Towards a more realistic US strategic posture based on cooperation with the other Great Powers

The statements, views and opinions expressed in this column are solely those of the author and do not necessarily represent those of this site. This site does not give financial, investment or medical advice.

Rather than speculate on what Trump’s next move with Russia will be, at this point it would be healthier to make some constructive suggestions for how the world might look when the military and geo-political super-powers cooperate with clearly defined spheres of influence.

The key elements of such a proposal rests on the fact that because of the diplomatic incompetence of the Obama administration and the steadfast, intelligent approach of Putin, Lavrov, Churkin and Zakharova; Russia is now the global leader when it comes to mediation in areas of conflict.

Russia’s lead in organising the Astana Conference for peace in Syria, Russia’s even handed approach to the Israel-Palestine conflict and Russia’s ability to remain on good terms with both India and Pakistan, as well as Russia’s pivotal role in the Shanghai Cooperation Organisation, makes this abundantly clear.

It is also increasingly clear that Russia’s air power is superior to that of the US. Russian planes are capable of more diverse missions and are more cost-effective and durable than the overly expensive fleet of US aircraft.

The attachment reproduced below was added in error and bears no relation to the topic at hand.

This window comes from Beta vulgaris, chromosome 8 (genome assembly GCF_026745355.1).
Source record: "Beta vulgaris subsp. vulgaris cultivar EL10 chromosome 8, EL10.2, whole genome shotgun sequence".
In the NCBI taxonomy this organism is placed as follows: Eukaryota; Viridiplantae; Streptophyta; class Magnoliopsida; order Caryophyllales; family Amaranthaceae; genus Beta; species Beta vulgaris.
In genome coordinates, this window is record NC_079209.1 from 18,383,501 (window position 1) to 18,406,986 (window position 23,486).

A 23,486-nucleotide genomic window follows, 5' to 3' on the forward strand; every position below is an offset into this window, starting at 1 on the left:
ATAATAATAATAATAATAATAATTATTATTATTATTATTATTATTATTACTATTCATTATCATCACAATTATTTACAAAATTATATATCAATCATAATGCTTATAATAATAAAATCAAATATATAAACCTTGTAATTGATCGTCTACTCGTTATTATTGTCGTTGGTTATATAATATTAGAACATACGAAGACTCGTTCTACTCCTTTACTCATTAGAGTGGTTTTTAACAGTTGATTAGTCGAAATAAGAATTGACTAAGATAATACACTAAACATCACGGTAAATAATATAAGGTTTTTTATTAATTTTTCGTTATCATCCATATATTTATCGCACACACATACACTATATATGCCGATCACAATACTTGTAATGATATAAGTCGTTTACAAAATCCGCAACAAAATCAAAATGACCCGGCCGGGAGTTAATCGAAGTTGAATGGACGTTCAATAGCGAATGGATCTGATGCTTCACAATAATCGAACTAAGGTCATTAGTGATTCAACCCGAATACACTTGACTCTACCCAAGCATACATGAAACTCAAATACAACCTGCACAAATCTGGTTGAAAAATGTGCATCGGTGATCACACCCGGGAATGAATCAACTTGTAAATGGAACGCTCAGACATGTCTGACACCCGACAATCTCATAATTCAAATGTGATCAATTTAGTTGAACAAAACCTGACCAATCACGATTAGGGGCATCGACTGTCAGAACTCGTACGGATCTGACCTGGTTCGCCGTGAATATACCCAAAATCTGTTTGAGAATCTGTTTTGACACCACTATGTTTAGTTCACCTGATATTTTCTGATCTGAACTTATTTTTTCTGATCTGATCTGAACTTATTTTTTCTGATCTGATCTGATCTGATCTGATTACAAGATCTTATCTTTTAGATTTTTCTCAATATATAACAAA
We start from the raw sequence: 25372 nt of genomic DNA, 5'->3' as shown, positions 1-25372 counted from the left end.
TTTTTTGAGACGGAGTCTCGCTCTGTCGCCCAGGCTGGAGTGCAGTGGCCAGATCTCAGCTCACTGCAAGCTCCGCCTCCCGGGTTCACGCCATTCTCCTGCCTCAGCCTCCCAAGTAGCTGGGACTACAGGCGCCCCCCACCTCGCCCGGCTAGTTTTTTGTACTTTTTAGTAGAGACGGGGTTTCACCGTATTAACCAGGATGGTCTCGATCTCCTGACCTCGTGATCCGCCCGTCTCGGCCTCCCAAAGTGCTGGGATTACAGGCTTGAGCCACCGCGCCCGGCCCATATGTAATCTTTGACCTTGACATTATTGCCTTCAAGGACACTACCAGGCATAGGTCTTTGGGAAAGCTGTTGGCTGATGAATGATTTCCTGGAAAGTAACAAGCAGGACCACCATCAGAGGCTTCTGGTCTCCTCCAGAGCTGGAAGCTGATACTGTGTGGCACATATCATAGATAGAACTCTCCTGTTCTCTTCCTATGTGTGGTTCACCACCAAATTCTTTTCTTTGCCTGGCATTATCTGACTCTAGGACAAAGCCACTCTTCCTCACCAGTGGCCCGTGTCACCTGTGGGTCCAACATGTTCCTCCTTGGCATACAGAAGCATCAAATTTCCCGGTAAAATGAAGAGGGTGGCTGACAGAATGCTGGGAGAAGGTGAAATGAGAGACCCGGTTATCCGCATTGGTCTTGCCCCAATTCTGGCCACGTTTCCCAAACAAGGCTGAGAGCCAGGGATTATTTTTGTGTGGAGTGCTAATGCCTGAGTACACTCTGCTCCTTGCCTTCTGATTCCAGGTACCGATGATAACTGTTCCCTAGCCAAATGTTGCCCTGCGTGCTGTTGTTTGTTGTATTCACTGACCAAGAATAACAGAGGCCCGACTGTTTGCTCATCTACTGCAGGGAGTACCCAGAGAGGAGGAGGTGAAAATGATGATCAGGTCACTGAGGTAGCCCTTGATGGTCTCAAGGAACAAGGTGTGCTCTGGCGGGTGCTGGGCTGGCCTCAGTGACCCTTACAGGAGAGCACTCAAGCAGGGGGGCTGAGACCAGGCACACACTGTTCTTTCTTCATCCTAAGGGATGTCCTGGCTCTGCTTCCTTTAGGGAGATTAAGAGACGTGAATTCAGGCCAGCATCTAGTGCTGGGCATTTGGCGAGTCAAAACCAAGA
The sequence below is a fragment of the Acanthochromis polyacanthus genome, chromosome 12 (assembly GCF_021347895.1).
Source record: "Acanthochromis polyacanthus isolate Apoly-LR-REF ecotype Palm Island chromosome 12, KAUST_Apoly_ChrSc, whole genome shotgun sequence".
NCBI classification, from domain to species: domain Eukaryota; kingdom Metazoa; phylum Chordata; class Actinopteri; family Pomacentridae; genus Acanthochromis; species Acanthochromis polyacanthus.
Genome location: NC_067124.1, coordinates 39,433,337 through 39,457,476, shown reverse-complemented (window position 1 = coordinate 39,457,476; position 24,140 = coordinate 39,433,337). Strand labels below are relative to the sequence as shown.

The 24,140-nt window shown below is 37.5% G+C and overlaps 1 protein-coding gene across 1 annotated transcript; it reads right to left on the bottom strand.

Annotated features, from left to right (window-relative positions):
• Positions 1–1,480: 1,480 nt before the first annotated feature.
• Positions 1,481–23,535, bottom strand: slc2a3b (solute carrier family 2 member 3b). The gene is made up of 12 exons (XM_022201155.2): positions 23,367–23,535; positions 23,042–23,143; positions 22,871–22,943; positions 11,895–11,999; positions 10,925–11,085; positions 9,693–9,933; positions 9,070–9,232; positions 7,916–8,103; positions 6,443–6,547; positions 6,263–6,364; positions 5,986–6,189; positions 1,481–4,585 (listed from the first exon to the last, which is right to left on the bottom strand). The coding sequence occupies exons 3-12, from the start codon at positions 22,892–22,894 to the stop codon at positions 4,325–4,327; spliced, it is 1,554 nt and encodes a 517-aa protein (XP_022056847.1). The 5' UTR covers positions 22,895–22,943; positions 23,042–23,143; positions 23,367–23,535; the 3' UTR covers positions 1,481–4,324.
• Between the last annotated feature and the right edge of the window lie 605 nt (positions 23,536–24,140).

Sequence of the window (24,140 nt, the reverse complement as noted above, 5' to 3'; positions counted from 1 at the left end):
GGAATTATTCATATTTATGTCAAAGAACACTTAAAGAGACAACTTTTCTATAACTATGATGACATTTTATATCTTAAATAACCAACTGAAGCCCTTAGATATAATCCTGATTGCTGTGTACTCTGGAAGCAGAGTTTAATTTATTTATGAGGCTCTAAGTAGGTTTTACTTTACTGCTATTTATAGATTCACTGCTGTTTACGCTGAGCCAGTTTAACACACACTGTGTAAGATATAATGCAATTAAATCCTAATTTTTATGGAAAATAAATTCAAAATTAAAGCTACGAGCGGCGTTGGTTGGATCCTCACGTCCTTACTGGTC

By contrast, the US navy is superior to any in the world. This is a reflection of the astronomical budget of the US navy, even though sometimes it seems that the US doesn’t know what to do with its huge fleet.

In terms of tanks, Russia’s new Armata  and related vehicles have turned heads throughout the world. Russia has not only caught up with NATO in this area, but it would not be an exaggeration to say that the Armata may well be the best tank in the world.

As The Saker recently wrote, Russia’s ability to build her armed forces around practical needs rather than abstract technological goals makes Russia’s armed forces both formidable and operationally effective.

It is clear however that both Russia and the US have important roles to play in the world.

Because of Russia’s increased involvement in the Eastern Mediterranean, I believe it is important for Russia to have more air and naval bases in the region.

In addition to Russia’s base in Tartus in Syria, the next logical place for Russia to construct a modern harbour and air field is Cyprus.

Cyprus and Russia have become increasingly more cooperative. Cyprus owes its liberation from Turkey to Russia (see the Russo-Turkish war of 1877-8), and as an Orthodox people who have been let down by the EU injections of Russian investment have helped keep Cyprus afloat in difficult times.

Building a large naval base in Cyprus would be good for the Cypriot economy and would be an assurance that Cypriots could rest easy when it comes to threats of future Turkish aggression. Indeed, it would send a clear message to Turkey, which still illegally occupies the north of the island, that Cyprus has chosen to be in Russia’s sphere of influence.

As for Russia, Russia has always needed a large permanent warm-water base, and Cyprus is the most suitable location.